14. Does phrase [7] then operate to protect Chase against any liability for damages or any risk of avoidance if the insurers should be induced to enter into the contract by any fraudulent misrepresentation of Heaths acting as the agents of Chase? In submitting that such is the effect of the phrase, Lord Grabiner QC for Chase emphasised the comprehensive language already noted, "no liability of any nature". Read literally, those words would cover liability for fraudulent misrepresentation, or deceit. If Chase's security for its loan is to be cast-iron, the policy must stand even if induced by the deceit of Heaths.

    15. This is not a negligible argument. But neither the judge nor the Court of Appeal accepted it and I am satisfied that they were right not to do so. For, as Rix LJ observed more than once in his judgment (paragraphs 160, 169), fraud is a thing apart. This is not a mere slogan. It reflects an old legal rule that fraud unravels all: fraus omnia corrumpit. It also reflects the practical basis of commercial intercourse. Once fraud is proved, "it vitiates judgments, contracts and all transactions whatsoever": Lazarus Estates Ltd v Beasley [1956] 1 QB 702 at 712, per Denning LJ. Parties entering into a commercial contract will no doubt recognise and accept the risk of errors and omissions in the preceding negotiations, even negligent errors and omissions. But each party will assume the honesty and good faith of the other; absent such an assumption they would not deal. What is true of the principal is true of the agent, not least in a situation where, as here, the agent, if not the sire of the transaction, plays the role of a very active midwife. As Bramwell LJ observed in Weir v Bell (1878) 3 Exch D 238 at 245,

    "I think that every person who authorizes another to act for him in the making of any contract, undertakes for the absence of fraud in that person in the execution of the authority given, as much as he undertakes for its absence in himself when he makes the contract".

    16. It is clear that the law, on public policy grounds, does not permit a contracting party to exclude liability for his own fraud in inducing the making of the contract. The insurers have throughout contended for a similar rule in relation to the fraud of agents acting as such. After a very detailed examination of such authority as there is, both the judge ([2001] 1 Lloyd's Rep 30 at 45, paragraph 35) and the Court of Appeal ([2001] 2 Lloyd's Rep 483 at 504, paragraph 109) decided against the existence of such a rule. It is true that the ratio of the leading authority on the point, S Pearson & Son Ltd v Dublin Corporation [1907] AC 351, despite the distinction and numerical strength of the House which decided it, is not easy to discern. I do not however think that the question need be finally resolved in this case. For it is in my opinion plain beyond argument that if a party to a written contract seeks to exclude the ordinary consequences of fraudulent or dishonest misrepresentation or deceit by his agent, acting as such, inducing the making of the contract, such intention must be expressed in clear and unmistakable terms on the face of the contract. The decision of the House in Pearson v Dublin Corporation does at least make plain that general language will not be construed to relieve a principal of liability for the fraud of an agent: see in particular the speeches of Lord Loreburn LC at page 354, Lord Ashbourne at page 360 and Lord Atkinson at page 365. General words, however comprehensive the legal analyst might find them to be, will not serve: the language used must be such as will alert a commercial party to the extraordinary bargain he is invited to make. It is no doubt unattractive for a contracting party to propose a term clearly having such effect, because of its predictable effect on the mind of the other contracting party, and this may explain why the point of principle left open in Pearson v Dublin Corporation has remained unresolved for so long. But I think it clear that, judged by this exacting standard, the language of phrase [7] falls well short of what is required to meet Chase's objective, as both the judge (paragraph 81(3)) and the Court of Appeal (paragraphs 159, 160) held.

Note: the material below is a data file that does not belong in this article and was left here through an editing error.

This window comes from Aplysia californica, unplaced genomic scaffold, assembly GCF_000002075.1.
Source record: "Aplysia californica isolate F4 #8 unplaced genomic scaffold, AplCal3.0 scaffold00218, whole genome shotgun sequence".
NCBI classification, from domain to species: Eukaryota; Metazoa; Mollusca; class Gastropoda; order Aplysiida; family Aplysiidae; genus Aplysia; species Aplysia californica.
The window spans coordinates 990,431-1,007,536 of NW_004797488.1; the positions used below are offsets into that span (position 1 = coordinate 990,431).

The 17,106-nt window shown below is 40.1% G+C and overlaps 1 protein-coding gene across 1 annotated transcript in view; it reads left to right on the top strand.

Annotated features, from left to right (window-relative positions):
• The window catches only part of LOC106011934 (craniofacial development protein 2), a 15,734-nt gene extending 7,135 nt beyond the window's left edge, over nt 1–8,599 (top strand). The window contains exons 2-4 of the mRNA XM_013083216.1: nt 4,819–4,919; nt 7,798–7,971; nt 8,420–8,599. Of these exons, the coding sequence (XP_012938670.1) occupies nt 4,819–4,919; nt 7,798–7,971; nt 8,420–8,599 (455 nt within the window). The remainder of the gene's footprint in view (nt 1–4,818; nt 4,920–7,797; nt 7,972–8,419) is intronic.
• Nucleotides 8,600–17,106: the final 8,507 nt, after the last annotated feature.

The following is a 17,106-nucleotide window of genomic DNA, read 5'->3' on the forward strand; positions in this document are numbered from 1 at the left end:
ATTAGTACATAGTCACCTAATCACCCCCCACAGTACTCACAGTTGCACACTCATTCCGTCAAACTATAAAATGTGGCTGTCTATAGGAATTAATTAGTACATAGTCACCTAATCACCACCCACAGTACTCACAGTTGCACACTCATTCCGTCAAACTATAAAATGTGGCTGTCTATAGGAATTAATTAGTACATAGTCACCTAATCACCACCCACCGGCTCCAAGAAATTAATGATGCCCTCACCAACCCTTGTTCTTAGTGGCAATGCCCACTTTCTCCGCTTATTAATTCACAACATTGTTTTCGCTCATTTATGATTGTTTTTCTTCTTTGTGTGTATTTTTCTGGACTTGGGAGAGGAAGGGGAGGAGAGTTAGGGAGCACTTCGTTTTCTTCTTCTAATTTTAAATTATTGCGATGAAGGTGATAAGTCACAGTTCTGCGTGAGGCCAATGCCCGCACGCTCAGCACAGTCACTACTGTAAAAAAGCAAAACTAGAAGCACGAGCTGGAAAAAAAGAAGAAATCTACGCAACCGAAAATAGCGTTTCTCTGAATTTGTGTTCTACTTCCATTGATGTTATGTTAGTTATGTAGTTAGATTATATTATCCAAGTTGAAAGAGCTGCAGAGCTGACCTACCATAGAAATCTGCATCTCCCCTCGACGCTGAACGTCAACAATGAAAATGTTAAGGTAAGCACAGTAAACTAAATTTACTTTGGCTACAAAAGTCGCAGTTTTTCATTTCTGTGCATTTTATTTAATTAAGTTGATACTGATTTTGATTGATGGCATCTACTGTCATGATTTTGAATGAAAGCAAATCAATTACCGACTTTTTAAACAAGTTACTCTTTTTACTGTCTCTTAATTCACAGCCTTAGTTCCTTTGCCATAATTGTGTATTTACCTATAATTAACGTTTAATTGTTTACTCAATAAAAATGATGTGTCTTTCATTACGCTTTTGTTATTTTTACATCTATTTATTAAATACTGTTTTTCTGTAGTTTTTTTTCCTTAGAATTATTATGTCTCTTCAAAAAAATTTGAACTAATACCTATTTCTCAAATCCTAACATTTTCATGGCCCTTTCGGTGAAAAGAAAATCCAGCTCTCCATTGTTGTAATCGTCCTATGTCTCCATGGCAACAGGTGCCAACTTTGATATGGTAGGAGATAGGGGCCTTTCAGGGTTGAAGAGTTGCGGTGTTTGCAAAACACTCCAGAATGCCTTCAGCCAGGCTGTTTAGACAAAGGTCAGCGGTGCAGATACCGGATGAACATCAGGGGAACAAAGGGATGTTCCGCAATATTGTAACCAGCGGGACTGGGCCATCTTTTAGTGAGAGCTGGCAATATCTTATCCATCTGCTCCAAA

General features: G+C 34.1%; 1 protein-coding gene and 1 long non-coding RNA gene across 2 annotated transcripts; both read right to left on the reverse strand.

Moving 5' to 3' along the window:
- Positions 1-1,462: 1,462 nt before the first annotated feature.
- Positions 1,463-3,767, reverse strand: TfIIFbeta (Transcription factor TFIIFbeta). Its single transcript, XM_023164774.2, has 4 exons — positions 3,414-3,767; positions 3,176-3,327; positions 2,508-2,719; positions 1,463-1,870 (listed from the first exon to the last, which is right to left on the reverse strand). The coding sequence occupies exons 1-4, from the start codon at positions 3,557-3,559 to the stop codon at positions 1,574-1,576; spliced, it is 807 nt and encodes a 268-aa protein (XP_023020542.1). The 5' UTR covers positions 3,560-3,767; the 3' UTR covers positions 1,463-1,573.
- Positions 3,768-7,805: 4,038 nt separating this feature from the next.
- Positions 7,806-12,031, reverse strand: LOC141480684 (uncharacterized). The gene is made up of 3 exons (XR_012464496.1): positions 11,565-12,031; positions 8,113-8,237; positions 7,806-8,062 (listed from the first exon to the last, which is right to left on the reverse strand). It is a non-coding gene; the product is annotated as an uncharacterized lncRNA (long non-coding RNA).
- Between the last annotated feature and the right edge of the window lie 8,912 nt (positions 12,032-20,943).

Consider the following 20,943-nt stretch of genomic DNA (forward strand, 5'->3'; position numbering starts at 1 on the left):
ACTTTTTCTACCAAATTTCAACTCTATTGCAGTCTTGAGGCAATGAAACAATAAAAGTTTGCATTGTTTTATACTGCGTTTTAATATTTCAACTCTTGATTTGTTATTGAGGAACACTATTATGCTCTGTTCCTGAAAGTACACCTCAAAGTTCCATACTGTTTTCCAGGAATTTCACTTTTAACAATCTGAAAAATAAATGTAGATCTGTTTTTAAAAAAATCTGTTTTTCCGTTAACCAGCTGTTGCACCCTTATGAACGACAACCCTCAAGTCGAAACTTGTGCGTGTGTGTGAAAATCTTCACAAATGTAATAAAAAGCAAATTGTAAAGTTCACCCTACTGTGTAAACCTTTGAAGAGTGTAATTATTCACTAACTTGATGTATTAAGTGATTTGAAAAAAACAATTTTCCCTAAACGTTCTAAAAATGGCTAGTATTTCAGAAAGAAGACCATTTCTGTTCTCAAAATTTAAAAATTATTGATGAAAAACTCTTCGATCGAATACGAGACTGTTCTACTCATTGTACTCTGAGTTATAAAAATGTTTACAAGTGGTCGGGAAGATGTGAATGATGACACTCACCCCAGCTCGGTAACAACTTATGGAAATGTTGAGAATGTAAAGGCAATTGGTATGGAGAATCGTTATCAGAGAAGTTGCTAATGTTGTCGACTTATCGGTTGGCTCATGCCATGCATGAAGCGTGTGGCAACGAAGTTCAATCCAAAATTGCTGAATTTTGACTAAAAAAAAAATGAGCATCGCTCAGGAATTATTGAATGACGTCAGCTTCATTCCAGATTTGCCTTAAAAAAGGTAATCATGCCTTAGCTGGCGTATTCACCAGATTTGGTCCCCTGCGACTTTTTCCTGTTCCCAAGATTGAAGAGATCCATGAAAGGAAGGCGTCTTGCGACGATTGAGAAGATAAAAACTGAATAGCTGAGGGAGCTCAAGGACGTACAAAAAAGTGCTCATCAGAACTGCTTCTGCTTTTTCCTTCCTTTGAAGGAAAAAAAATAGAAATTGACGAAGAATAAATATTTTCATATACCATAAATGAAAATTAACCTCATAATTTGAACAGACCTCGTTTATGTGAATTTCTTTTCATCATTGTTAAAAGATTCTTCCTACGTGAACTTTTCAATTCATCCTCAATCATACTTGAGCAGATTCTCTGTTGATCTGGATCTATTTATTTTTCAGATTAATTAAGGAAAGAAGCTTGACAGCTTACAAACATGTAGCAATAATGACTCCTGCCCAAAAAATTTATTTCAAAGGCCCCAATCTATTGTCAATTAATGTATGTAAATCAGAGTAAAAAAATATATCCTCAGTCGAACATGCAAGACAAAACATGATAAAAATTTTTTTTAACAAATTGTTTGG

17. It appears, from authority to which we were referred by Chase, that a different approach would be taken in New York. In The Chase Manhattan Bank v AXA Reinsurance UK plc (unreported, index number 603080/00, 26 July 2001) Gammerman J considered the effect of a truth of statement clause in a film-finance insurance contract and observed (at page 7):

    "Under well-established New York law, such express, detailed disclaimers preclude a claim of fraud based on misrepresentations within the scope of the disclaimers . . ."

The judge's decision was upheld by the Appellate Division of the Supreme Court on 23 May 2002. In a judgment also of that date in The Chase Manhattan Bank v New Hampshire Insurance Company and AXA Reassurance SA (unreported, index number 602759/01) the same judge, construing (it would appear) similar clauses, in a similar context, said (at page 38):

    "The clauses are drafted with great precision. Each sentence and word within each clause serves a separate function. Some portions of the clauses are limited to representations/omissions about the risk, while others are not. Given the sophistication of the parties, I decline to read into the contractual language limitations that are not stated in the plain text of the parties' agreements."